The employment landscape is changing in many ways. It now includes four generations, and as people continue to live and work longer, we will soon have five cohorts in the workplace simultaneously.
These groups are separated not only by age and maturity, but also by specific social, political, economic, and technological experiences during their formative years. Each generation grew up in a different world, which in turn shaped not only that group’s worldview, but also their expectations for how things should be done and how people should interact.
Age can be a quick indicator of both stage of life and generational cohort, but understanding the individual is always more important than any group generalization.
That said, the following are brief descriptions of the generations currently shaping the employment landscape:
The Silent Generation
Born 1928–45, 2% of the workforce in 2015. This generation was shaped by the Great Depression, communism, World War II, rapid industrialization, and family gatherings around the radio. They believe in loyalty, timeliness, and tenure, though most of them are now retirees.
Born 1946–64, 29% of the workforce in 2015. This cohort grew up with the Vietnam War, the civil rights movement, assassinations, the space race, widespread television, and rock ’n’ roll. They changed the world as young adults, and then conformed in the workplace. They want accountability, seek recognition for individual strengths, and see their coworkers as teammates.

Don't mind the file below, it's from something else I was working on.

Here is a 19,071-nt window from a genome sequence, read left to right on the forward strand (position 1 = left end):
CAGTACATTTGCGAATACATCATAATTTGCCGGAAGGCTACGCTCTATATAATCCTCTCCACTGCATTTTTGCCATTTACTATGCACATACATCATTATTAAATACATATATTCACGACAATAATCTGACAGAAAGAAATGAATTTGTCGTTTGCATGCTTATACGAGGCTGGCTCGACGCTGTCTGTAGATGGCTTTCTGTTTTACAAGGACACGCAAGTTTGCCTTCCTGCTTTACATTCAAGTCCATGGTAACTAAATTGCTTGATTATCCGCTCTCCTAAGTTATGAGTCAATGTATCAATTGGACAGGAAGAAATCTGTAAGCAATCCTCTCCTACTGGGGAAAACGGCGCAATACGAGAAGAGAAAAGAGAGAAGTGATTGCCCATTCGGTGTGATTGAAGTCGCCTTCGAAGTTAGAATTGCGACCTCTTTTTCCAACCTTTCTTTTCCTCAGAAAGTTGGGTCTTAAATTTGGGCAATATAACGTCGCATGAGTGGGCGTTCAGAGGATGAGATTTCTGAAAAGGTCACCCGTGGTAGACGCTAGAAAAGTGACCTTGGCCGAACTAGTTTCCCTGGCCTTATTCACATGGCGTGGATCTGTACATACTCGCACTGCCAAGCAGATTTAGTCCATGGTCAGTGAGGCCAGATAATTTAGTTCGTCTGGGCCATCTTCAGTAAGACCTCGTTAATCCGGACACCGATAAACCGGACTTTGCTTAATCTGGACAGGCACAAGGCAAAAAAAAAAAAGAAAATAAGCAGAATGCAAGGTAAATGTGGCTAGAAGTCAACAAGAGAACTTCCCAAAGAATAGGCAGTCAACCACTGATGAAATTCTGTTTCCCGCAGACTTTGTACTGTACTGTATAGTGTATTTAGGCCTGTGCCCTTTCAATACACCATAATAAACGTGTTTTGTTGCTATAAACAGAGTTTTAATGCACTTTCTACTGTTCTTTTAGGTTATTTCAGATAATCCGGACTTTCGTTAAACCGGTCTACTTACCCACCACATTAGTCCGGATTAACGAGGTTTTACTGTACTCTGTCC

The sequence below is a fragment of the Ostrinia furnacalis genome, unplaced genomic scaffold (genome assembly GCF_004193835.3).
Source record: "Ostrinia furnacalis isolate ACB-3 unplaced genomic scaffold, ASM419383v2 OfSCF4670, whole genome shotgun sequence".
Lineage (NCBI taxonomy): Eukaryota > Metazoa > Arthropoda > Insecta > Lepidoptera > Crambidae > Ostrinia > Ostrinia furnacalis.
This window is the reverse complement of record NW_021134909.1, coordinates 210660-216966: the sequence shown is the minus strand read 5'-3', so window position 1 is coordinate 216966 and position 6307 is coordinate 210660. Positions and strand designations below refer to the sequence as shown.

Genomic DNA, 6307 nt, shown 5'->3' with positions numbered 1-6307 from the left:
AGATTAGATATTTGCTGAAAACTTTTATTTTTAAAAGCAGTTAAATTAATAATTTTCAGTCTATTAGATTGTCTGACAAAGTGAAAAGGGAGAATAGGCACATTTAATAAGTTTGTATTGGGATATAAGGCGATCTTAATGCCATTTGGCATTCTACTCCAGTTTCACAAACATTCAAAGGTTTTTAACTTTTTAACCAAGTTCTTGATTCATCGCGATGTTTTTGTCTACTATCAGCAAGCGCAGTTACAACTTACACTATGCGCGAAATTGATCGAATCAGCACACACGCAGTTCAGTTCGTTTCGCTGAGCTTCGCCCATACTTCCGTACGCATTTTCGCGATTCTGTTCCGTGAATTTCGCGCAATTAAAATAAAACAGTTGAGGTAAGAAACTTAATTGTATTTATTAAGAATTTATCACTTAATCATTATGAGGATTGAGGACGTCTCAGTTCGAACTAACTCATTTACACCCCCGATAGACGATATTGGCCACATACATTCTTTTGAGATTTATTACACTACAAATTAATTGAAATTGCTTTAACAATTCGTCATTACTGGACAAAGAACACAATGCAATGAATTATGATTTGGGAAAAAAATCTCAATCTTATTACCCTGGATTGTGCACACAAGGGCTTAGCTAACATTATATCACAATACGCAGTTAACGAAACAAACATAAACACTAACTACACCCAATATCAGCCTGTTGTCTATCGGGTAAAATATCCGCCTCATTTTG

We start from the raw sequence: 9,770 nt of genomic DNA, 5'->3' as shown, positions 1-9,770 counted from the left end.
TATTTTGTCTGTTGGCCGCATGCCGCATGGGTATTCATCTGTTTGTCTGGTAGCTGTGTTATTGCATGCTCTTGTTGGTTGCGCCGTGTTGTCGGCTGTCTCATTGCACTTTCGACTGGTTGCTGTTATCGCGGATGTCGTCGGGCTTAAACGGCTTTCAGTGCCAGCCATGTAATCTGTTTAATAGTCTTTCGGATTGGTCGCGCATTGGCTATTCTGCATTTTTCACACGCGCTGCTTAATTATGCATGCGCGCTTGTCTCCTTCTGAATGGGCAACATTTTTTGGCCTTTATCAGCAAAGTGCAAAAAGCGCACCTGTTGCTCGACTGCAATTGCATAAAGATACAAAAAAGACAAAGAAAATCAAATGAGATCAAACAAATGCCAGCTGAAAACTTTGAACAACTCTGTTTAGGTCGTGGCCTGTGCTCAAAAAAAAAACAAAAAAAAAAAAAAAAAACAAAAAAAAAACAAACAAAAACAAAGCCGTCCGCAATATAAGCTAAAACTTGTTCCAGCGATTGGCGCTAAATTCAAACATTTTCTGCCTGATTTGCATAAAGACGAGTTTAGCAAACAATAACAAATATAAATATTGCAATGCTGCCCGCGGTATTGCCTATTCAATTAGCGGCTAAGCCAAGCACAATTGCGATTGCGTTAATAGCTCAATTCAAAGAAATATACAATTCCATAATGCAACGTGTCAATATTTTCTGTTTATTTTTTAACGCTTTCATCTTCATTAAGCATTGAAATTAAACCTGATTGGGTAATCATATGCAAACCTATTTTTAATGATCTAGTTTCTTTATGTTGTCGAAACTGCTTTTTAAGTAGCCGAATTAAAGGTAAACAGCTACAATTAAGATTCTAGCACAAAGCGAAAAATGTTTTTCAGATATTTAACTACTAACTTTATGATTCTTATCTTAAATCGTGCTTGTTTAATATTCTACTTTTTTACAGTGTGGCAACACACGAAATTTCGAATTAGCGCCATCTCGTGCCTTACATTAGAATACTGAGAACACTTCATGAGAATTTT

Born 1965–80, 34% of the workforce in 2015. Children of two working parents and divorce, they grew up with the Challenger disaster, the AIDS epidemic, personal computers, and the Internet. Gen Xers want a friendly employer that simplifies routine tasks, and they view coworkers as friends. In many ways, they bridge the much larger Baby Boomer and Millennial generations, but are often overshadowed by them.
Generation Y (Millennials)
Born 1981–97, 34% of the workforce in 2015. This generation was shaped by the 9/11 terrorist attacks, school shootings, helicopter parents, the Great Recession, social networking, and 24/7 information. They are changing both the world and the workplace in their young adult years, and they are now moving into management roles. They are less trusting than previous generations, more cooperative than competitive, and prefer coaches/mentors to managers/bosses.
Born in the mid-1990s to early 2000s, starting to enter the workforce. This group has used technology since birth and, in their short lifetimes, saw the Iraq/Afghanistan wars, the Asian tsunami, the global financial crisis, WikiLeaks, hyperconnectedness, and mobile everything. As they move into the workforce, they are bringing with them their own expectations and ideas.
Each generation, and each individual within each generation, has their own strengths and weaknesses. The next time you become frustrated with a coworker who does things differently, try to understand their perspective. Are there differences in your background that lead to different expectations? By understanding how their mind-set differs from yours, you might see how to work together. (Numbers from Pew Research Center.)
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